Brachialis muscle

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Brachialis
Brachialis.png
Deep muscles of the chest and front of the arm, with the boundaries of the axilla. (Brachialis visible at bottom right.)
Brachialis muscle11.png
Position of brachialis (shown in red).
Latin musculus brachialis
Gray's p.444
Origin anterior surface of the humerus, particularly the distal half of this bone
Insertion coronoid process and the tuberosity of the ulna
Artery radial recurrent artery
Nerve musculocutaneous nerve (C5, C6)
Actions flexion at elbow joint
Anatomical terms of muscle

The brachialis (brachialis anticus) is a muscle in the upper arm that flexes the elbow joint. It lies deeper than the biceps brachii, and is a synergist that assists the biceps brachii in flexing at the elbow. It makes up part of the floor of the region known as the cubital fossa.

Structure[edit]

The brachialis originates from the lower half of the front of the humerus, near the insertion of the deltoid muscle, which it embraces by two angular processes. Its origin extends below to within 2.5 cm of the margin of the articular surface of the humerus at the elbow joint. It also arises from the intermuscular septa of the arm, but more extensively from the medial than the lateral; it is separated from the lateral below by the brachioradialis and extensor carpi radialis longus muscles.

Its fibers converge to a thick tendon, which is inserted into the tuberosity of the ulna and the rough depression on the anterior surface of the coronoid process of the ulna.

Variation[edit]

The muscle is occasionally doubled; additional nip to the supinator, pronator teres, biceps brachii, lacertus fibrosus, or radius are more rarely found.

Innervation[edit]

The brachialis muscle is innervated by the musculocutaneous nerve, which runs on its superficial surface, between it and the biceps brachii. Part of it is also innervated by the radial nerve (proprioceptive branch) which allows it to be split during certain approaches to the arm. The divide between the two innervations is at the insertion of the deltoid.

Actions[edit]

Unlike the biceps, the brachialis does not insert on the radius, and therefore cannot participate in pronation and supination of the forearm. It flexes the elbow joint.

History[edit]

Etymology[edit]

The brachialis muscle [1] and brachial muscle [2] can be considered as the anglicized variant of the Latin expression musculus bracchialis.[3] In classical Latin bracchialis means of or belonging to the arm,[4] and is derived from classical Latin bracchium,"arm".[4] The spelling brachium is less correct,[4] and bracchialis is preferred above brachialis.[4] The expression musculus brachialis is however used in the current official anatomic nomenclature Terminologia Anatomica.[5]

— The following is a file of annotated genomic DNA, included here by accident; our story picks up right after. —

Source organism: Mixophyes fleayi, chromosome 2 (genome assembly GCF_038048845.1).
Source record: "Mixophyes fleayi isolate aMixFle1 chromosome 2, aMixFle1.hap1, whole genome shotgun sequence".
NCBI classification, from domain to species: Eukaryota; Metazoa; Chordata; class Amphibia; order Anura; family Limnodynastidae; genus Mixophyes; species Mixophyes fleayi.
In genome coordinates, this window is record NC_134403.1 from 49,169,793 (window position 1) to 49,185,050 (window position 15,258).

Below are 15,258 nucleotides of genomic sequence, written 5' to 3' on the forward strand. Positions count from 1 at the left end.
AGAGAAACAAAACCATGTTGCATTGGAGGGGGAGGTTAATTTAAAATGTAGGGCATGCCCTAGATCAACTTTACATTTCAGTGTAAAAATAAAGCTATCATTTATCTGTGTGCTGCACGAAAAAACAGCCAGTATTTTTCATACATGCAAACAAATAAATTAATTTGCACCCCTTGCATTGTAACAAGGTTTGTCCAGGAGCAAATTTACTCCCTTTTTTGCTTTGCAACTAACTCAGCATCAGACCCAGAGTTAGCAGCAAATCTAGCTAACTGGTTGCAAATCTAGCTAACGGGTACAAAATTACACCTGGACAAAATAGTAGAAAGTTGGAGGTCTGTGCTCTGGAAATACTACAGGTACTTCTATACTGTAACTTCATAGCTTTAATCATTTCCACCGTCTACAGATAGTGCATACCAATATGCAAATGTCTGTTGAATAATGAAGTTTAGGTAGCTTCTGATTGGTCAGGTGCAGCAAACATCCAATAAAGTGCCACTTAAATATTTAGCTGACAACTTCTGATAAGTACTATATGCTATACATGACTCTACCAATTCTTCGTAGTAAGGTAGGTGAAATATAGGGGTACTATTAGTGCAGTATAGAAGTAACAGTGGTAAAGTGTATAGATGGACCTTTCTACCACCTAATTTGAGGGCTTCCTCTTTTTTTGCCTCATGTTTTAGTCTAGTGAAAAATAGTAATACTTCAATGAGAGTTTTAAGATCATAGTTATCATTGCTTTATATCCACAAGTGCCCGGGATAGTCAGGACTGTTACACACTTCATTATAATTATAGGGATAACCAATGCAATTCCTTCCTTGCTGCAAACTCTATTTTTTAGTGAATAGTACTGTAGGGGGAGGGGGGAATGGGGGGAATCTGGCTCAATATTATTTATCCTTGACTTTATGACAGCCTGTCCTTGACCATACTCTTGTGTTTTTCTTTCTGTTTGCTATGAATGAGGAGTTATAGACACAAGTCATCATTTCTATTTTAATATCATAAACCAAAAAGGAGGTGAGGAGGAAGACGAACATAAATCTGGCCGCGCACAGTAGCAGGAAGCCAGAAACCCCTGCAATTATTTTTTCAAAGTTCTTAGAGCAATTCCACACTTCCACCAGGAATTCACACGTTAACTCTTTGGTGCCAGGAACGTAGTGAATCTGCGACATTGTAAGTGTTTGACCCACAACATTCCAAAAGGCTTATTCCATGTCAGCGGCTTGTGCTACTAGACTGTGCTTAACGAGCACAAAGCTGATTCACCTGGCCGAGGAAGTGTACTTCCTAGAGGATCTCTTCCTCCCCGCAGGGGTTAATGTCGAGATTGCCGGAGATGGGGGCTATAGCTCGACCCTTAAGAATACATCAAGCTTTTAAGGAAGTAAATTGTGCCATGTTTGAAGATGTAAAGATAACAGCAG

Although bracchium in general can refer to the arm,[4] more specifically it can refer to the forearm.[6][7] Latin encyclopedist Aulus Cornelius Celsus defined the bracchium as: "constat ex ossibus duobos, quae sunt radius et cubitus",[6] (consists of two bones, that are the radius and the ulna) with cubitus in the nomenclature of Celsus referring to the ulna.[6] Confusingly the brachialis muscle actually more resides at the upperarm than at the forearm.

Additional images[edit]


See also[edit]

This article uses anatomical terminology; for an overview, see anatomical terminology.

References[edit]

This article incorporates text from a public domain edition of Gray's Anatomy.

  1. ^ Dirckx, J.H. (Ed.) (1997).Stedman’s concise medical dictionary for the health professions. (3rd edition). Baltimore: Williams & Wilkins.
  2. ^ Anderson, D.M. (2000). Dorland’s illustrated medical dictionary (29th edition). Philadelphia/London/Toronto/Montreal/Sydney/Tokyo: W.B. Saunders Company.
  3. ^ Triepel, H. (1910). Die anatomischen Namen. Ihre Ableitung und Aussprache. Mit einem Anhang: Biographische Notizen.(Dritte Auflage). Wiesbaden: Verlag J.F. Bergmann.
  4. ^ a b c d e Lewis, C.T. & Short, C. (1879). A Latin dictionary founded on Andrews' edition of Freund's Latin dictionary. Oxford: Clarendon Press.
  5. ^ Federative Committee on Anatomical Terminology (FCAT) (1998). Terminologia Anatomica. Stuttgart: Thieme
  6. ^ a b c Hyrtl, J. (1880). Onomatologia Anatomica. Geschichte und Kritik der anatomischen Sprache der Gegenwart. Wien: Wilhelm Braumüller. K.K. Hof- und Unversitätsbuchhändler.
  7. ^ Wageningen, J. van & Muller, F. (1921). Latijnsch woordenboek. (3de druk). Groningen/Den Haag: J.B. Wolters’ Uitgevers-Maatschappij

External links[edit]